By myself, I cannot grow the economy, bring back the trolleys, or expand our city’s limited open space. The individual solution available to me is to own a car that can take me to work and to open space. But that individual solution in turn worsens the social problems of congestion, pollution, and climate change.

I don’t choose to drive because I’m stupid or indifferent to the quality of my community or to the fate of the planet. I make the choice because our economic and political institutions cannot offer me a better one.

Our nation’s political leaders lack the courage or capacity to acknowledge this relationship between institutionally created problems and individual solutions that worsen those problems but reinforce the institutions.  While patronizing the “middle class,” they implicitly deny that sustaining the American dream would require transforming our institutions, not just tweaking fiscal policies.

A number of the world’s religions teach us that we are our brothers’ keepers. Socialism was the only widely embraced secular ideology that also viewed all of humanity as one community. Of course, much of what religious and socialist leaders did made a mockery of what they preached.

But the goals of ordinary people who embraced socialism were admirable and seemingly modest: employment for anyone willing to work, economic security in old age, effective education and healthcare, community integrity, and a say in governance.

Perhaps such a shared human identity is impossible to achieve, and goals of peace, equality of opportunity, and minimal material wellbeing for all are impossible. But here in Somerville, where politics are local, perhaps we could create a shared ‘Villen identity.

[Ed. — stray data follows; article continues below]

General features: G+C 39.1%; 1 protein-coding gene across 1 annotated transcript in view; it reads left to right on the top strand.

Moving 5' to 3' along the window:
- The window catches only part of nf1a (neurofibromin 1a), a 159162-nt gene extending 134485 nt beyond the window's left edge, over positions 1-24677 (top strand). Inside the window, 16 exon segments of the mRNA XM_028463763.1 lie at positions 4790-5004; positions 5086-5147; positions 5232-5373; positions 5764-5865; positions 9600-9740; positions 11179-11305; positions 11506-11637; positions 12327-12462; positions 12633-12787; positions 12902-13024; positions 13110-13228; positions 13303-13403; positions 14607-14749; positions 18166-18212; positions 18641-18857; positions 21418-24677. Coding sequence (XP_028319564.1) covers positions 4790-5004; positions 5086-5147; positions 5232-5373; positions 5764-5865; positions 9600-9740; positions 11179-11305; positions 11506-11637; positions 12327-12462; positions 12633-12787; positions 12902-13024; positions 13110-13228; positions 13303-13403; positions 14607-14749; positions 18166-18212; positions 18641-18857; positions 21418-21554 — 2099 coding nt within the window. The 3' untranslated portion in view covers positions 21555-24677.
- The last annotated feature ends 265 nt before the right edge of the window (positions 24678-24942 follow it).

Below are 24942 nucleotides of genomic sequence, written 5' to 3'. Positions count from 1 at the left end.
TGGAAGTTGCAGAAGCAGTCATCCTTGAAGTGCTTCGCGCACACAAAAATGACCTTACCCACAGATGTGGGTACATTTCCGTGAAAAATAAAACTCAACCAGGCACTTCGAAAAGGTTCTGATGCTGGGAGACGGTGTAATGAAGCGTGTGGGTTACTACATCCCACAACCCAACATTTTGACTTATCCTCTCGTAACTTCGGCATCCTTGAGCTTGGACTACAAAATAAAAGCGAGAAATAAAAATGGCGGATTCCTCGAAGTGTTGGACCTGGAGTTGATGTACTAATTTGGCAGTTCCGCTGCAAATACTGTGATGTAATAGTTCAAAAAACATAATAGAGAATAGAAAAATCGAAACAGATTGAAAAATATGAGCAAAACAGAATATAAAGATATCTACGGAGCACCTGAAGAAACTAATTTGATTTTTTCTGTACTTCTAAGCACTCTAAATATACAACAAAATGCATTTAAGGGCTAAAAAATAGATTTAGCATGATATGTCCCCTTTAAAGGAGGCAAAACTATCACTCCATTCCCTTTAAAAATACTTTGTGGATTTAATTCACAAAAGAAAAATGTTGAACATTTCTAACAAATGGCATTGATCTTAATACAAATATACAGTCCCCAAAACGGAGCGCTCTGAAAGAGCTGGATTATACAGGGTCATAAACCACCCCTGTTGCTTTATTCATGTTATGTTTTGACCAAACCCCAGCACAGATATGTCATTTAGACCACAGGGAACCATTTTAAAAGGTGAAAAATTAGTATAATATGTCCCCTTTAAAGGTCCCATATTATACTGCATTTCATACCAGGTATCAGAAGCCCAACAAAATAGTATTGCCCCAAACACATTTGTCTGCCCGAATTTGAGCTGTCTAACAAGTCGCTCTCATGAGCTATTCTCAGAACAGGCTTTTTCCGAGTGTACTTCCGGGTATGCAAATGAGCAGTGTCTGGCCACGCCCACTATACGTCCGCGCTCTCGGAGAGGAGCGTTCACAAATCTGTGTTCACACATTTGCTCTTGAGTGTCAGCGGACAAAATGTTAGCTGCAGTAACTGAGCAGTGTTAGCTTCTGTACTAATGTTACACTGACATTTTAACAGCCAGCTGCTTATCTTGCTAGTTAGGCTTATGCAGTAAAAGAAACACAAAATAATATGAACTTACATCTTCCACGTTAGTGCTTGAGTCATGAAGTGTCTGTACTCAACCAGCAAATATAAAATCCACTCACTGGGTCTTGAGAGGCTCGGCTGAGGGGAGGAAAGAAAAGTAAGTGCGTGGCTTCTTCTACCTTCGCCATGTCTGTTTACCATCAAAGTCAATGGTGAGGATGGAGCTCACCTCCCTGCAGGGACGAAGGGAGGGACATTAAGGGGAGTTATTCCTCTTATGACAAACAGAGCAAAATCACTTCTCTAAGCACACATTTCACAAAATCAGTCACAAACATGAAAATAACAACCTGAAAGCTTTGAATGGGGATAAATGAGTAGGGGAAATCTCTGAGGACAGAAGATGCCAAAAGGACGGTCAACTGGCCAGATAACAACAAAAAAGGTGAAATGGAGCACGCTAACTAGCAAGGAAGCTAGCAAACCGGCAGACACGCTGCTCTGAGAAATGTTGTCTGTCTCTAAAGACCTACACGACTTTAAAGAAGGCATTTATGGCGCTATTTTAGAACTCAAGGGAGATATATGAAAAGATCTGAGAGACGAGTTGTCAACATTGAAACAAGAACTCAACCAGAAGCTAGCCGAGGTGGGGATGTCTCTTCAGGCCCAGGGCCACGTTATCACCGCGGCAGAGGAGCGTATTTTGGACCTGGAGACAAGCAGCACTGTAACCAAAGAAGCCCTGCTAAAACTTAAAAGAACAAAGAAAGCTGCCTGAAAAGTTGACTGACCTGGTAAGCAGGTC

Because our institutions can only offer us individual solutions to social problems, we might view the Beacon Street conflict as planetary stewards vs. the environmentally irresponsible, or myopic yuppies vs. struggling working families, or indifferent motorists vs. dead cyclists.

Here is how city government could heal those false distinctions and build a stronger community.

Bring all of the stakeholders together and create a conversation in which they see the shared situation through each other’s eyes. Somerville’s richly diverse population includes people with skills and talent in urban design, traffic engineering, community building, and related disciplines. Recruit them and make them part of the conversation from the beginning.

When everyone has been heard and knows they have been heard, identify creative, pragmatic solutions that honor everyone’s experience. I understand that we face such physical constraints as road dimensions. But too often I’ve seen grossly inadequate solutions to urban design problems that were based on received wisdom rather than on solid data and unconstrained creativity.

Seek consensus to implement the most promising solution as a trial. A conflict like this typically ends with the dominant party implementing its solution, the losing party remaining resentfully, and sometimes accurately, convinced of its rightness, and no institutional learning that can avoid or craft better solutions to such conflicts in the future.

Avoid this by building into the process a period for monitoring the solution—perhaps a year—and a scheduled series of participatory events where the accumulated data will be reviewed and the solution modified appropriately.

Somerville has all of the tough challenges of a big city, but it has the talent and manageable scale to craft and implement brilliant responses while building shared community. Does it have the will?